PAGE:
At-Home Genetic Test for Breast Cancer

Pros and Cons of Testing at Home

at home test
Hero Images/Getty Images  

Breast cancer is among the leading causes of cancer in women. According to estimates from the American Cancer Society, it is anticipated that over 250,000 women will be diagnosed with invasive breast cancer in 2018. And, despite advances in early breast cancer diagnosis and treatment, over 40,000 women are expected to die of the condition in 2018.

While there are recognized risk factors associated with breast cancer, the causes of the disease are not known.

Research has found that there is a hereditary component to the risk and a number of different genes that are associated with an increased risk of breast cancer have been identified.

It is unclear exactly how much of an impact these genes may have on an individual woman’s chances of developing breast cancer, but detecting a genetic risk may be beneficial for some women in terms of prevention, early detection, and timely treatment.

Criteria for Genetic Testing

Diagnostic testing for genetic causes of breast cancer has traditionally been done in a medical setting, with a genetic test ordered and interpreted by a physician. Generally, genetic counseling and treatment planning are arranged along with a discussion of the test results.

Usually, genetic testing for breast cancer is done for women who have a strong family history of the condition. There is evidence that having family members with breast cancer increases the chances that one or more breast cancer genes runs in the family.

According to the National Comprehensive Cancer Network (NCCN) guidelines, genetic testing is recommended for women who meet certain criteria.

  • Having breast cancer before the age of 50
  • Having ovarian cancer at any age.
  • Having a blood relative with a known breast cancer mutation or a blood relative who has had two or more primary breast cancers

In addition to these, there are a variety of other criteria that the NCCN consider risk factors that warrant genetic evaluation. The guidelines primarily involve family history and personal history of breast or ovarian cancer, and sometimes, a personal history of other cancers.

While your health insurance might or might not pay for genetic testing for breast cancer, there is a higher likelihood that the cost will be covered if you meet the recommended criteria. Because of the seriousness of the disease, some women opt to have genetic testing even if their health insurance will not cover the cost of the tests.

Breast Cancer Genes

Breast cancer genes are genetic mutations that increase the risk of having breast cancer. Some of the genetic mutations that have been identified in association with breast cancer include BRCA1, BRCA2, PALB2, CHEK2, PTEN, STK11, TP53, ATM, CDH1, NF1, and NBN. The names given to the mutations are often based on their location within the chromosome, the scientist or lab in which they were discovered, or a description of the gene’s normal function.

Breast cancer genes may increase the risk of breast cancer through a number of mechanisms. There are many normal genes in the body that work to protect against cancer. Mutations or defects in these genes diminish the body’s natural ability to fight cancer.

For example, PTEN is called by this name because it describes a mutation in the phosphatase and TENsin homolog gene, which, under normal conditions, helps prevent tumor growth. When this gene is abnormal, it can allow tumors to grow, and a defect in this gene it is one of the genetic abnormalities associated with breast cancer.

Sometimes, having more than one breast cancer mutation increases the risk of developing breast cancer or ovarian cancer.

At-Home Testing Kits

A self-administered at-home genetic test for breast cancer was approved by the FDA in 2018. The test kit is supplied by the company 23andME, a company that is popular for producing reports that identify a person’s ancestry and countries of origin.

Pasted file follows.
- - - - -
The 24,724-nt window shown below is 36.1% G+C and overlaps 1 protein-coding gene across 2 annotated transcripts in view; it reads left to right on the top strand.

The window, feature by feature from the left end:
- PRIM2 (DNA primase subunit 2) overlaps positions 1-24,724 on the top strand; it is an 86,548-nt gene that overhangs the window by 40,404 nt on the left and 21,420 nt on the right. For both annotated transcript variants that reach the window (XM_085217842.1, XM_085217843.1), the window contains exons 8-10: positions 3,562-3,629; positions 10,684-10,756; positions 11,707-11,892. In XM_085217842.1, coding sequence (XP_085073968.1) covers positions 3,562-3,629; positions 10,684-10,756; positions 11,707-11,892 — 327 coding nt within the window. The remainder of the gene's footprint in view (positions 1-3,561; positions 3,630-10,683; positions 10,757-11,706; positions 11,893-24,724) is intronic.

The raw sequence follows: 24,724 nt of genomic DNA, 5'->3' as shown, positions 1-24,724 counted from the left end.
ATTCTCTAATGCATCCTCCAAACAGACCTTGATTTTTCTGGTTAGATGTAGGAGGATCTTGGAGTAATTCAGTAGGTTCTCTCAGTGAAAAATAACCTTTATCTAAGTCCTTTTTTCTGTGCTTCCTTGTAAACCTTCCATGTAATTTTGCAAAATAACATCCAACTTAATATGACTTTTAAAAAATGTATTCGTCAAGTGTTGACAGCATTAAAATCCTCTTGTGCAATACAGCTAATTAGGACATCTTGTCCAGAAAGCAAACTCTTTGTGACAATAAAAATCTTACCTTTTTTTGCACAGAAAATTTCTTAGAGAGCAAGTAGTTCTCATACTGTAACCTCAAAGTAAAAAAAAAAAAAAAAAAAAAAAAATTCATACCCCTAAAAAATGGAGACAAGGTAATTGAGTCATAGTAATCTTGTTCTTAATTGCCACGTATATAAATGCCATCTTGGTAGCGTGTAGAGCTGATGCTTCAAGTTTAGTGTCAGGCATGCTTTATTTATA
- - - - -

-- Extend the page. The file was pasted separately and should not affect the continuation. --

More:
The at-home test can identify three different BRCA1 and BRCA2 genetic mutations that tend to be associated with breast cancer among women of Ashkenazi Jewish descent. According to reports, Ashkenazi women who test positive for these genetic abnormalities may have a 50-75 percent chance of developing breast cancer, which is significantly higher than the risk for women who do not have the mutations.However, these mutations rarely occur in other ethnic populations.

There are a number of other known breast cancer genes, and there are even other BRCA1 and BRCA2 genetic mutations linked with breast cancer. In fact, this test only detects three out of more than 1,000 known BRCA mutations.

This particular genetic test was initially made available by 23andME in 2010 and was discontinued at the urging of regulatory agencies until further testing validated the accuracy of the results. After further testing was approved according to regulatory standards, the test became available again.

This test is different from other tests for two reasons: it is sold directly to consumers, and it is approved by the FDA. At-home genetic tests are available through other companies, and you can have genetic tests for other diseases besides breast cancer. At this time, a big difference between the 23andME breast cancer gene test and other test kits is that this test has specifically been approved by the FDA.

Taking the Test

If you want to take the commercially available breast cancer genetic test, you can buy it online yourself and administer the test to yourself by following the package instructions. This is a test that does not require any injections, blood samples, or medical personnel. It is done using a sample of saliva. So you would send in a sample of your saliva according to the package instructions and wait for the results.

Getting Your Results

There are several differences between having a self-administered genetic test and getting a genetic test at your doctor’s office. One major difference is that with an at-home test, you are, in many ways, on your own when you get the results. You are in control of when you take the test and you are also in control of your next steps. This could mean ignoring the results, becoming depressed about the results, or misinterpreting their significance.